Archive for September 2009
‘Fallout 3’ will take you to an art deco nuclear wasteland, if the Super Mutants don’t get you first
It’s 3 a.m. outside Megaton. I’m wearing sunglasses and a dirty business suit. I’m carrying a Chinese Assault Rifle and a blaster I retrieved from an alien spacecraft.
I haven’t eaten any corpses yet, but my failed attempt at peacemaking led to the mass murder of a dozen angry rich people. I’ve killed a hundred mutants, a thousand raiders and one uppity robot, but am still considered a good person.
I have a dog. He tries to run off and get killed every 10 minutes, so I’m thinking about trading him in for a giant yellow-skinned mutant who likes to quote Zen Philosophy.
I have recently become a homeowner, after disarming a nuclear bomb in the center of town. I am mildly radioactive and I have recently broken two of my own limbs for money.
Yesterday I accidentally drank radioactive water from a toilet. Then the lady at the general store offered me money, so I went back and did it again on purpose.
I’m sitting on the hood of a ’77 Corvega, a 2077 Corvega, eating Iguana Bits and listening to the radio. Danny Kaye and The Andrews Sisters are singing a song from 1948.
The DJ is a friend of mine. He’s helping me find my dad. I left a life of comfort and safety to venture across a radioactive wasteland in search of my father. Dad likes to do science and quote Bible verses. It may seem strange to quote the Book of Revelations to a toddler, but shoddy parenting is the least of Dad’s problems.
I tried to go back to the Vault after the ghouls murdered all those rich people, but nobody was particularly glad to see me. My grade-school girlfriend lured me back there and tried to enlist me into some kind of revolution.
I helped the rebels and everybody said I was a great hero. Then my girlfriend said I was a bad influence and kicked me out forever.
I would have tried to argue with her, but I had just put six bullets in her father’s head and she wasn’t really in the mood.
I tried to flirt with this blond chick in powered armor last week but she’s not really the type you settle down with. Doesn’t really matter, I guess. I’m pretty sure that the toilet water made me sterile, and the Capital Wasteland isn’t really a place to raise kids.
The DJ says I should find my Dad and fix this machine that can save the wasteland, but I’m pretty sure I’m going to be killed and eaten by Super Mutants before that.
I saved a kid from some giant ants last week, but then I stuffed him in a personal fallout shelter and kind of forgot about him. I didn’t give him any food and he’s been in there for a really long time. I’m kind of afraid to go back.
There’s a shack in the wasteland where you can cut the fingers off bad guys and trade them for money. I killed 30 guys yesterday and I’m hoping that shack is still there. I’m trying to save up money for a jukebox.
IGN and GameSpot both picked “Fallout 3” as one of the Best Games of 2008. Bethesda has a special “Game of the Year” edition coming out on Oct. 13 that will include all the expansions. I should have saved the wasteland by then, if the Super Mutants don’t get me first.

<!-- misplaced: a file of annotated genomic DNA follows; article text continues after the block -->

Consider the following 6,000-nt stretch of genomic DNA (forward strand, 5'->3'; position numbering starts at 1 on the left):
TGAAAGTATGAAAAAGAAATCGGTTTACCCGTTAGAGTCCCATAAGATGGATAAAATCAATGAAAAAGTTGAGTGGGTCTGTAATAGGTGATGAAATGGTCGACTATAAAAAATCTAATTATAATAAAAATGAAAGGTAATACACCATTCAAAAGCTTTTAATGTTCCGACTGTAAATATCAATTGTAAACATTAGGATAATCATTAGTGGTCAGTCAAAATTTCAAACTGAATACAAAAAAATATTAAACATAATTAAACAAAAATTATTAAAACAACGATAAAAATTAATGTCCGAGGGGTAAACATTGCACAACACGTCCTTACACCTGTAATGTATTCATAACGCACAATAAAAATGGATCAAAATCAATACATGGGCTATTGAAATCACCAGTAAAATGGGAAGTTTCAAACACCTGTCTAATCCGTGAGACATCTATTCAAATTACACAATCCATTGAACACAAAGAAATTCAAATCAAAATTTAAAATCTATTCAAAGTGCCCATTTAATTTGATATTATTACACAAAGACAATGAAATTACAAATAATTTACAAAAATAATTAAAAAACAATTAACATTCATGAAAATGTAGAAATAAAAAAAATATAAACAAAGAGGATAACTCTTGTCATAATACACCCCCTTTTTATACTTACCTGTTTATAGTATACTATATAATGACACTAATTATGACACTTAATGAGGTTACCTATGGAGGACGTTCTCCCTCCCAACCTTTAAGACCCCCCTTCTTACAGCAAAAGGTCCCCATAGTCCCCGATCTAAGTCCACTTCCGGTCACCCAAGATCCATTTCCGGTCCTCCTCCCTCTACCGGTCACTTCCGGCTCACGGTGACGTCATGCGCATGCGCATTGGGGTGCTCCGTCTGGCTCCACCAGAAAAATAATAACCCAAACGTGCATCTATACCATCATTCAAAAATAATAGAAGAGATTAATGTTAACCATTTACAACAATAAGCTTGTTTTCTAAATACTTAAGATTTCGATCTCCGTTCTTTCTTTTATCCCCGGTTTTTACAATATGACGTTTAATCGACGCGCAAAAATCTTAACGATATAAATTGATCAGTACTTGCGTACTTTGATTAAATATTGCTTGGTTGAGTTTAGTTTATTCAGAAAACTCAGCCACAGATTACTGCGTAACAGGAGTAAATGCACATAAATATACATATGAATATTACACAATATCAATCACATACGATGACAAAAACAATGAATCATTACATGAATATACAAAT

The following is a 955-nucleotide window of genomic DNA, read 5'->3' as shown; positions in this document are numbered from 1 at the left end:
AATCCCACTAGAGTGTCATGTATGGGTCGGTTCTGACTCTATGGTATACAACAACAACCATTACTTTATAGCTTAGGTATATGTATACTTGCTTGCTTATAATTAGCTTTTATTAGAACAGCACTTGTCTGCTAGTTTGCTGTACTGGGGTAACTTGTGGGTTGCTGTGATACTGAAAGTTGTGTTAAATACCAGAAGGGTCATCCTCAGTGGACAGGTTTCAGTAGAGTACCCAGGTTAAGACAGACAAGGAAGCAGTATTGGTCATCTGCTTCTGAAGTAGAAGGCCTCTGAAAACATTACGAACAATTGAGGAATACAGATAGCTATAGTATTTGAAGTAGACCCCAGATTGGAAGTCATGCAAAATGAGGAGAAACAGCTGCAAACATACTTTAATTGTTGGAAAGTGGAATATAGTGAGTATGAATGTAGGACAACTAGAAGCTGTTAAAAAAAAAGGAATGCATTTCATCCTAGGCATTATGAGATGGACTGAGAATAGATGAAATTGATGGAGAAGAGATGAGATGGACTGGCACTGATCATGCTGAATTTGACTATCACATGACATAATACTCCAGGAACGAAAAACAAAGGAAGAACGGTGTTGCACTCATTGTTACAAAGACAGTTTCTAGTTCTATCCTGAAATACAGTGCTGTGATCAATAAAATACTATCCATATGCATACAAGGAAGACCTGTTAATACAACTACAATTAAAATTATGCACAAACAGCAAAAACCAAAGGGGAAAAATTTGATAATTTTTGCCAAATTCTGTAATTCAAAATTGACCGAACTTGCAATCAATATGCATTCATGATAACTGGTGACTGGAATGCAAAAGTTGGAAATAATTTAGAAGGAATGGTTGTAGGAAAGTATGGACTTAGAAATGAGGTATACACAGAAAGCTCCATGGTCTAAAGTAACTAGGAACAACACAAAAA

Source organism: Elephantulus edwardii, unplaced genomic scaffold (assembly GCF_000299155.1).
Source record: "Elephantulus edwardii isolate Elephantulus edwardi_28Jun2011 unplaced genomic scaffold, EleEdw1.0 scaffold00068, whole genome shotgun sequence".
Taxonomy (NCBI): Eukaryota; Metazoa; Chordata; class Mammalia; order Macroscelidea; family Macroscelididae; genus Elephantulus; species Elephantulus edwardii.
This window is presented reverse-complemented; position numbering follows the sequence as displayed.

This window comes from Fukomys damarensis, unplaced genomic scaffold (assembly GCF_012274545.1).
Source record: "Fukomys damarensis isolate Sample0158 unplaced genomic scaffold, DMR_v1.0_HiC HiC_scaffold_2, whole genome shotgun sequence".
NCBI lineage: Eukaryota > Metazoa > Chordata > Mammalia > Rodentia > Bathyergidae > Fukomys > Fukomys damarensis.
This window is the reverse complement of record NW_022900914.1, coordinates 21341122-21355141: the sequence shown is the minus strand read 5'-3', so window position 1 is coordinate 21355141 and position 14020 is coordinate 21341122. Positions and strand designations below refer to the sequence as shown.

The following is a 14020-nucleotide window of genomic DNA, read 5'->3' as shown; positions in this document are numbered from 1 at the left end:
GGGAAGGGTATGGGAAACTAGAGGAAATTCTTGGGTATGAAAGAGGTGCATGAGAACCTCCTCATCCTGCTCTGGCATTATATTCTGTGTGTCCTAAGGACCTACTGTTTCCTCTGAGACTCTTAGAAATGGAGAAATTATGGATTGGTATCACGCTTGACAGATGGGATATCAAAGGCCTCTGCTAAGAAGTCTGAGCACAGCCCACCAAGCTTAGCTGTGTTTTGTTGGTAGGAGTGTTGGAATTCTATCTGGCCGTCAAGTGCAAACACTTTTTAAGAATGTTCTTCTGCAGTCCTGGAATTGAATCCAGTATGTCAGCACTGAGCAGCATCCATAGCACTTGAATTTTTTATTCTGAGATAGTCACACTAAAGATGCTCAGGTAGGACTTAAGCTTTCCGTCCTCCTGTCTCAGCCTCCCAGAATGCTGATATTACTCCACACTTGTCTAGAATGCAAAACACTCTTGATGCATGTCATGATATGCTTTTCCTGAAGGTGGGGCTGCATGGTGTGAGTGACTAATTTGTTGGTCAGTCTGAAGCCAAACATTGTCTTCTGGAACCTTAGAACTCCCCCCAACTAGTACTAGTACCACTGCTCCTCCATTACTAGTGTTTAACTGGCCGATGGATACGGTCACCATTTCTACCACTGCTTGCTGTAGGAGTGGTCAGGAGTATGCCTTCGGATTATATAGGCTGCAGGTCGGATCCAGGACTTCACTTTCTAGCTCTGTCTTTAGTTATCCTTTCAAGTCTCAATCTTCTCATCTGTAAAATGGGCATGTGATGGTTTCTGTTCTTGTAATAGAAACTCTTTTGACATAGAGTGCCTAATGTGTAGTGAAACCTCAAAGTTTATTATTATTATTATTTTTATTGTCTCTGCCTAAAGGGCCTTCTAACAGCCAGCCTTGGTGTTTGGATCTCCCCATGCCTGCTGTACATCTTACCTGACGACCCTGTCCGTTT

Apple has just released iTunes 9.0 and it’s definitely worth the upgrade.
The focus seems to be on ease of use this time – improvements designed to make it easier for users to share music, manage iPhone applications and choose which songs should be transferred to their iPods.
The new Home Sharing feature makes it easier to share libraries between computers. The application manager lets you arrange Home screens from your desktop and the sync functions now allow you to transfer music based on artist and genre without having to make explicit playlists for each one.
There’s also a host of small interface improvements that make iTunes seem brighter, faster and easier to use. Of all the fancy features included in this release, I’m embarrassed to say I got the most use out of the new column browser. It’s the same browser iTunes has always had, but now you can display it vertically to the left of your music.
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One of the best running jokes in NBC’s “Parks and Recreation” is based on a true story.
The show is set in the fictional town of Pawnee, Ind. – a place that will feel familiar to anyone who grew up in an American small town. The city offices feature an elaborate wall mural that shows settlers slaughtering natives in a variety of hideous ways.
Parts of this wall are so graphic they have to paper it over with memos to hide it from schoolchildren. In the episode commentary we learn that after the show aired, the producers got e-mail from a viewer who saw a similar mural at a real town hall and had to cover up scenes of settler vs. native brutality for his wedding photos. Read the rest of this entry »
Left to their own devices, developers will inevitably focus on things that don’t matter to end users. Filling your office desktop with moving widgets and transparent windows may look cool, but it doesn’t necessarily improve the experience for the average user.
The past 20 years of software development have been all about adding more functionality to the desktop – more features, prettier interfaces and dubious “enhancements” that eat up memory and hard drive space while adding little to the user experience.
Consider the applications that you use every day. Has writing a letter really changed that much since they released Microsoft Word 95?
What percentage of Windows users are using Active Desktop widgets today? What percentage of users even know what they are?
Windows Vista is a perfect example of this principle in action – a bloated, restrictive operating system – bogged down by graphical eye candy and features that most people don’t need.
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